It’s also been reality since people started writing.
… so maybe I was joking about the authors being evil. This isn’t a conspiracy theory blog after all. Even if we enjoy torturing readers and smashing their hopes at the last second, I so far haven’t come across any authors who actually want to destroy the world. However, authors do have an almost disturbing amount of control over what we think and do. Don’t believe me? Keep reading!
Some people love pretending that they’re purely logical. They’ll act like Sherlock Holmes, never getting riled up, often acting emotionless and impassive. Other people are the drama queen of drama queens. They get emotional at the slightest hint of anything out of the ordinary, always jumping between tears and shouts of joy.
The truth is, however, we human beings are creatures of both logic and emotion. We have both our heart and our head to help make our decisions. We have essays, speeches, how-to books, and other non-fiction to please and influence our logical side; and we have fantasy, science fiction, crime, and all other fiction to please and influence our emotional side. Yet while we may think that only non-fiction is teaching us and influencing what we think, both non-fiction and its far more interesting sibling fiction influence what we think.
Authors cater to your emotions through their writing.
This makes us dangerous.
Not dangerous as in “I have a sword and awesome magic powers, so do what I tell you to do or else” but dangerous because we can change what you think without you even realizing what we’re doing. Now that I’ve told you, you’re probably going to notice it a bit more, yet it’s still there, in every book that you read. The main character will go through a character arc, starting with one belief and ending with another one. Whatever the character arc has to deal with is the theme of the story.
These themes can be pretty much anything. True love, courage, faith, global warming (if you want to be all ‘modern’), morality, or anything else that the author feels moved to write about. If done poorly, you’ll end up with a preachy novel that shoves its message in your face. When done well, you’ll end up with a beautiful work of moving and inspiring literature. Left out completely, you get fluff fiction.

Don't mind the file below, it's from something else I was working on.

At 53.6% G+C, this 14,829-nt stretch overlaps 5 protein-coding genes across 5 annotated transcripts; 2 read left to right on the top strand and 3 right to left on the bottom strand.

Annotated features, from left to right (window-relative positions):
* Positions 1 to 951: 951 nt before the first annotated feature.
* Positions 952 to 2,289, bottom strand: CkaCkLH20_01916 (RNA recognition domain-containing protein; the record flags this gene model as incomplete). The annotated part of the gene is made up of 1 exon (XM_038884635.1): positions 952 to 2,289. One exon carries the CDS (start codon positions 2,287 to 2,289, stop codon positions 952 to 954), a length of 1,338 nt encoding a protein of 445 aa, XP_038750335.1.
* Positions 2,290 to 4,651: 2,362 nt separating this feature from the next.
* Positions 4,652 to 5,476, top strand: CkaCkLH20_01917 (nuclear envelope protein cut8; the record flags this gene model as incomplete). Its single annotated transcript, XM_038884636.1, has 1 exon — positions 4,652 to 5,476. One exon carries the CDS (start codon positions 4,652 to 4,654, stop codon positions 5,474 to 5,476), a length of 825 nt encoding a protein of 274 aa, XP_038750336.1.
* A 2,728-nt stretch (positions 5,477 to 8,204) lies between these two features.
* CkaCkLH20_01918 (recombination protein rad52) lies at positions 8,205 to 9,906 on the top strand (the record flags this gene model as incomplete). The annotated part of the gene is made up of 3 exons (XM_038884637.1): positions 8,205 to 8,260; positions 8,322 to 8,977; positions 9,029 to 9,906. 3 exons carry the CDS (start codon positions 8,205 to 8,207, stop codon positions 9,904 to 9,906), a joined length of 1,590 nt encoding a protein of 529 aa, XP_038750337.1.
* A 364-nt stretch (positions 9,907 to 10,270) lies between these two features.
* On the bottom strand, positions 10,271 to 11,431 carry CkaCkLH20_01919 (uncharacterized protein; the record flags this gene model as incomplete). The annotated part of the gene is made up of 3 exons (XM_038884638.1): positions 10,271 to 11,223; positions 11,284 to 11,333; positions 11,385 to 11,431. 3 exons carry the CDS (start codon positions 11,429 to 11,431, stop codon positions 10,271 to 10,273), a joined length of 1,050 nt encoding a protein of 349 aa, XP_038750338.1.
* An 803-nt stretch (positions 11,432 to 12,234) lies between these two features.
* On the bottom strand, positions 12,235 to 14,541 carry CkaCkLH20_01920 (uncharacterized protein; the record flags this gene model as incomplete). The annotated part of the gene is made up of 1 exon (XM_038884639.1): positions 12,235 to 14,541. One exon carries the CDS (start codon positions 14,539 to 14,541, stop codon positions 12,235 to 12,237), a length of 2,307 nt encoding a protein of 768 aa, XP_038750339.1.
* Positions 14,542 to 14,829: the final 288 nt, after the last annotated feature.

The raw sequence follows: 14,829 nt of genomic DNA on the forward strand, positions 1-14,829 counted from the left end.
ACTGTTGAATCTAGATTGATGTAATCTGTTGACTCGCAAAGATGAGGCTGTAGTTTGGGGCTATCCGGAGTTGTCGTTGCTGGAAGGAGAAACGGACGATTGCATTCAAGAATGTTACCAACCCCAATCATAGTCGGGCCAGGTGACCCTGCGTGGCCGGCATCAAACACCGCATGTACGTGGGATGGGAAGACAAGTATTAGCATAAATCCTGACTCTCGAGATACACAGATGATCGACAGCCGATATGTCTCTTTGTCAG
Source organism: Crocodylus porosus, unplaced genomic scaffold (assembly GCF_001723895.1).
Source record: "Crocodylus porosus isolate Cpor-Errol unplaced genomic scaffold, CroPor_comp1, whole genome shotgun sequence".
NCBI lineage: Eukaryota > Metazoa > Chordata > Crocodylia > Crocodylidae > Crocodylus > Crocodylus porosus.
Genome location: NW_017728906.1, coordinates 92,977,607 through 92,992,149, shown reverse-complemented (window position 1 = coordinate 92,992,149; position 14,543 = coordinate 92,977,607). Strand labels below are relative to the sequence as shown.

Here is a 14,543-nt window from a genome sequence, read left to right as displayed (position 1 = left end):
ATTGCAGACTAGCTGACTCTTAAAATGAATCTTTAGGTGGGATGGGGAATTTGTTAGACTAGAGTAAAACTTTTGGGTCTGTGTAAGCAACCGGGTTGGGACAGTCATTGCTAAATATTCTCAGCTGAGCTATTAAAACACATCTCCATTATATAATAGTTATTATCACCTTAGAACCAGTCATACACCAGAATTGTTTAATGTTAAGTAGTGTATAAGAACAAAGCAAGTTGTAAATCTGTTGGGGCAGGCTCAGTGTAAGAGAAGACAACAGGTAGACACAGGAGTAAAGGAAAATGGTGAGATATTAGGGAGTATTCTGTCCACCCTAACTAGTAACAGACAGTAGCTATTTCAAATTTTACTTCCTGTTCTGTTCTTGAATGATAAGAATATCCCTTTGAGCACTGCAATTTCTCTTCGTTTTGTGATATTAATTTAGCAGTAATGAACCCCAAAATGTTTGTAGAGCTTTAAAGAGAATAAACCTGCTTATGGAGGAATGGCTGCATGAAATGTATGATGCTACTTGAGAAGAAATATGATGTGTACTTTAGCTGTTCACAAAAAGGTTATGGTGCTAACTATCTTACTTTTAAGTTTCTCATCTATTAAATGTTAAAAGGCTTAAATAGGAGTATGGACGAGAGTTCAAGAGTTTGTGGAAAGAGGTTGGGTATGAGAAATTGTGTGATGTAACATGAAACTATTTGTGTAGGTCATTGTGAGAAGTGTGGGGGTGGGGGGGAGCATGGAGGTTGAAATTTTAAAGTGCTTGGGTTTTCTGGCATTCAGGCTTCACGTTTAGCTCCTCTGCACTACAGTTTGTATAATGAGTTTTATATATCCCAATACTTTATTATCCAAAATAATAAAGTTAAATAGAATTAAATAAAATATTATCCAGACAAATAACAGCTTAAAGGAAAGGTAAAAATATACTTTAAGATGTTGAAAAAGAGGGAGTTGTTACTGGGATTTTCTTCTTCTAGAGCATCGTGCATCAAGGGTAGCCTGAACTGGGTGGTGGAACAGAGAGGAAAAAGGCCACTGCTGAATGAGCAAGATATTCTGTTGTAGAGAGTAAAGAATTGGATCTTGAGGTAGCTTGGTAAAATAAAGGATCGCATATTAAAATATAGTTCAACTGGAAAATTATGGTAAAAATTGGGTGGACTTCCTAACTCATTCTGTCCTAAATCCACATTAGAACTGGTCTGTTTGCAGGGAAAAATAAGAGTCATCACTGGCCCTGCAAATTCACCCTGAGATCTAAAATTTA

When reading, we need to be aware of these themes and how they’re influencing us. While reading a book or watching a movie, look for what the protagonist is struggling with emotionally, and what they decide upon as the answer to their problem. Then ask yourself if you agree with their conclusion.
This will allow you to both see what the book is teaching you, and decide whether you agree with it. Sometimes you will, and sometimes you won’t. I’ve come across both situations while reading, both in wonderful stories.
Don’t Stop Reading!!
Just because you can be taught and influenced through reading doesn’t mean that you should stop. Books are an incredible way to learn valuable life lessons, see other peoples’ perspectives on life, and (obviously) learn about really awesome magic systems.
However, when reading, we need to pick books that will teach us valuable lessons, no matter what genre. Just as you wouldn’t read a non-fiction book that teaches you nothing valuable or relevant to your life, you shouldn’t read fiction that isn’t written to both delight and instruct. This means to stay away from fluff fiction.
It doesn’t, however, mean that every book you have to read needs to be a super deep and desperate feeling story by long-dead authors. Plenty of modern day authors put themes into their stories. Brandon Sanderson, Jeri Massi, and J.R.R. Tolkien (okay, okay, I know he’s dead, but he’s also one of my favorite authors) are all wonderful authors who write varied, interesting, and meaningful books. I’d highly recommend checking out some of their books, whether online or at your local library.
Well, there you go! Another blog post finished. Until next time,